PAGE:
Diagnosing osteomyelitis is challenging and FDG-PET may provide additional information along the diagnostic pathway. Currently, bone biopsy is considered the reference standard, and radiographs are often used as screening tests prior to bone biopsy. When radiographs are inconclusive, other imaging techniques have been used, such as MRI and CT. While MRI has been shown to have a high sensitivity in diagnosing osteomyelitis, FDG-PET has also been shown to have high sensitivity and can be used when MRI is inconclusive or not possible (eg, patients with metal hardware). 

Section Summary: Suspected Chronic Osteomyelitis 
Evidence for the use of FDG-PET to diagnose chronic osteomyelitis includes 3 systematic reviews and a prospective study published after the systematic reviews. FDG-PET and FDG-PET/CT were found to have high specificity and PPVs in diagnosing osteomyelitis. Compared with other modalities, FDG-PET and FDG- PET/CT were found to have better diagnostic capabilities than contrast-enhanced MRI and leukocyte scintigraphy.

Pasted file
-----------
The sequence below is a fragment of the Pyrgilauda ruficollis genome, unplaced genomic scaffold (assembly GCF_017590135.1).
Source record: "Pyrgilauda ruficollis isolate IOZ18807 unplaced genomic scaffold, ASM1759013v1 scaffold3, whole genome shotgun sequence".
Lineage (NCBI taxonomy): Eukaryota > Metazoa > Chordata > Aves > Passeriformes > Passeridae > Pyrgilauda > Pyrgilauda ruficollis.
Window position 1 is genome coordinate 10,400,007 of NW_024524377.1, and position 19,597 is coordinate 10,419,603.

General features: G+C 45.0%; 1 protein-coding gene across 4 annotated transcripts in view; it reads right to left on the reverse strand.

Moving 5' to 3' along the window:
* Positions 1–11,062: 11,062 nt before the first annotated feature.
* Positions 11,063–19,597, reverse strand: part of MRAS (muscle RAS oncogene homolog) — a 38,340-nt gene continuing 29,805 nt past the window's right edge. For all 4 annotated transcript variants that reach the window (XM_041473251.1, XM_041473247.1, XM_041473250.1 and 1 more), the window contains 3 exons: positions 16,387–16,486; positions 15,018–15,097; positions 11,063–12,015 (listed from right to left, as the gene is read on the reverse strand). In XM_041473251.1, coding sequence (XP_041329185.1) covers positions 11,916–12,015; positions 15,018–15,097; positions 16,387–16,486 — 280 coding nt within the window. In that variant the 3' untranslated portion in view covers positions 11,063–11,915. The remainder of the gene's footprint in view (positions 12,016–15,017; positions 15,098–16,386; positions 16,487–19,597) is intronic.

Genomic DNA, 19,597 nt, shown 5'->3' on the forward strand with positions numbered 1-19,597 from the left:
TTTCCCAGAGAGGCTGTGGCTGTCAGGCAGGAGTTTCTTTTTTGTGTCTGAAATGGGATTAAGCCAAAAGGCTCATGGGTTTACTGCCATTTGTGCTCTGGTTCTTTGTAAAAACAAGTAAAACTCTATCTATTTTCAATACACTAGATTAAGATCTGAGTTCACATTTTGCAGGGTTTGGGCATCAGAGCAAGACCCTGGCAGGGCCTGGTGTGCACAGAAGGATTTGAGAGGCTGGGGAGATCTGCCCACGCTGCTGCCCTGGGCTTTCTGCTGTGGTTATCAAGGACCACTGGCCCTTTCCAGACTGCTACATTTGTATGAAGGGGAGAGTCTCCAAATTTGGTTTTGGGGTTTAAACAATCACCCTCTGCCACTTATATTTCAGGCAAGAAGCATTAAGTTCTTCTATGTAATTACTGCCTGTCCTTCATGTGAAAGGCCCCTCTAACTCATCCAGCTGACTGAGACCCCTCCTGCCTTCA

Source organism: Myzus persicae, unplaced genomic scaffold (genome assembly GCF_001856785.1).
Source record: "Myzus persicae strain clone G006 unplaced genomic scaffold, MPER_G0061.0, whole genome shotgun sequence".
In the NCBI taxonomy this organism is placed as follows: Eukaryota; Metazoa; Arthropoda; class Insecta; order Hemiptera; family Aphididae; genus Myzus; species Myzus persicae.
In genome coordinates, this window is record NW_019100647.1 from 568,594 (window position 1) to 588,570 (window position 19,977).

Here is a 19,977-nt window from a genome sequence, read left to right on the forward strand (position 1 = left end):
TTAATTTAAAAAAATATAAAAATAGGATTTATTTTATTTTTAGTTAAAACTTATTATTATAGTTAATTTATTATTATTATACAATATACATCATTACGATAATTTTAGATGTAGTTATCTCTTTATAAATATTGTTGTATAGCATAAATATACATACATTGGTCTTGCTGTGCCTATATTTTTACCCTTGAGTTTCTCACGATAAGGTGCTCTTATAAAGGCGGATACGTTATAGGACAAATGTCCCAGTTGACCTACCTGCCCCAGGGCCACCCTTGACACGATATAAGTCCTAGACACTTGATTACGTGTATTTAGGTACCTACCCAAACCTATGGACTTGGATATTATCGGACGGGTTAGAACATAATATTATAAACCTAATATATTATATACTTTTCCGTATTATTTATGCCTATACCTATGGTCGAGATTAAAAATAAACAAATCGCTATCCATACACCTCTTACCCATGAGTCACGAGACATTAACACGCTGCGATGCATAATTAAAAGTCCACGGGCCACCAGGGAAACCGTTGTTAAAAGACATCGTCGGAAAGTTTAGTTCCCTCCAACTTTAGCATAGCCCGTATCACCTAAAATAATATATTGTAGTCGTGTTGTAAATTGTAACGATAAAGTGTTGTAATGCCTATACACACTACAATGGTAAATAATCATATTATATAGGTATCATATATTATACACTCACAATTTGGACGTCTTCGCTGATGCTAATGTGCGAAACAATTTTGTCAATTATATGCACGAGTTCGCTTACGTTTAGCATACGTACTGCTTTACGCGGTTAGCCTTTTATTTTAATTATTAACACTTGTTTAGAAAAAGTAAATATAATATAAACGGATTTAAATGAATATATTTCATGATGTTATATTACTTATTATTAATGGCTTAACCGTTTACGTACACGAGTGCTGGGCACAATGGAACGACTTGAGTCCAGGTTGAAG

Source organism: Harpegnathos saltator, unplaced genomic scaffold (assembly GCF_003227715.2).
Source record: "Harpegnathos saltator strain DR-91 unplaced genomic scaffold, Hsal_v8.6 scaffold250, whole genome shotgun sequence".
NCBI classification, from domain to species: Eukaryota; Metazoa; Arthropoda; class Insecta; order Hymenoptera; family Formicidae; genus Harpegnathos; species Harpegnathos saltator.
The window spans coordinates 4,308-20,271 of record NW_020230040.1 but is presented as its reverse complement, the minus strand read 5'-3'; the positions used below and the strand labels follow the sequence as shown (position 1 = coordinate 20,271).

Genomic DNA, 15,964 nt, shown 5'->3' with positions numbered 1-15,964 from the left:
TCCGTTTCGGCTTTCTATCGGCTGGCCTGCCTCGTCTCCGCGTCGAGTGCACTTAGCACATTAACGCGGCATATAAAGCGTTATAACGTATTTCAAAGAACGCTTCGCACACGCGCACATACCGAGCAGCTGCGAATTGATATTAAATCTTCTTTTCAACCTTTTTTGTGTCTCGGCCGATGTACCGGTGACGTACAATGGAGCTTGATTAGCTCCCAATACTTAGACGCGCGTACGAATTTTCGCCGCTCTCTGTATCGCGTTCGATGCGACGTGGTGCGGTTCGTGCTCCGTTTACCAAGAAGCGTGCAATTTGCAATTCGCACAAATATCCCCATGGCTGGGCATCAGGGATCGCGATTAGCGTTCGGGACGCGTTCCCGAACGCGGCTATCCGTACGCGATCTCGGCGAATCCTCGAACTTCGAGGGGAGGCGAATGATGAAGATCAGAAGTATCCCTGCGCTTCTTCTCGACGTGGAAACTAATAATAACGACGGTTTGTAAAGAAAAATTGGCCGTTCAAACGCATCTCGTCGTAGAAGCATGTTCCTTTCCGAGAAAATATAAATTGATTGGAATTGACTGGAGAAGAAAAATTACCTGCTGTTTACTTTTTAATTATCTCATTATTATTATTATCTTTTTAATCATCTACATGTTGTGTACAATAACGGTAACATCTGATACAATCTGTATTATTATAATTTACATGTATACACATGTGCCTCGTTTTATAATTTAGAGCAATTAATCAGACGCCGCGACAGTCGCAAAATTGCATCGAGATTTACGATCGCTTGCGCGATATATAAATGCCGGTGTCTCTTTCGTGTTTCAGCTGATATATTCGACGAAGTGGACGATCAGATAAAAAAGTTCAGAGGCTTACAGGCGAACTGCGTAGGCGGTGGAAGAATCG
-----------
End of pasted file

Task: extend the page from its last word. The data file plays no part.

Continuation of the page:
Suspected Alzheimer Disease 
This evidence review does not discuss PET tracers that bind to amyloid beta plaques (see review 60155). 

Technically  Reliable 
Assessment of technical reliability focuses on specific tests and operators and requires review of unpublished and often proprietary information. Review of specific  tests, operators, and unpublished data are outside the scope of this evidence review and alternative sources exist. This evidence review focuses on the clinical validity and clinical utility. 

Clinically Valid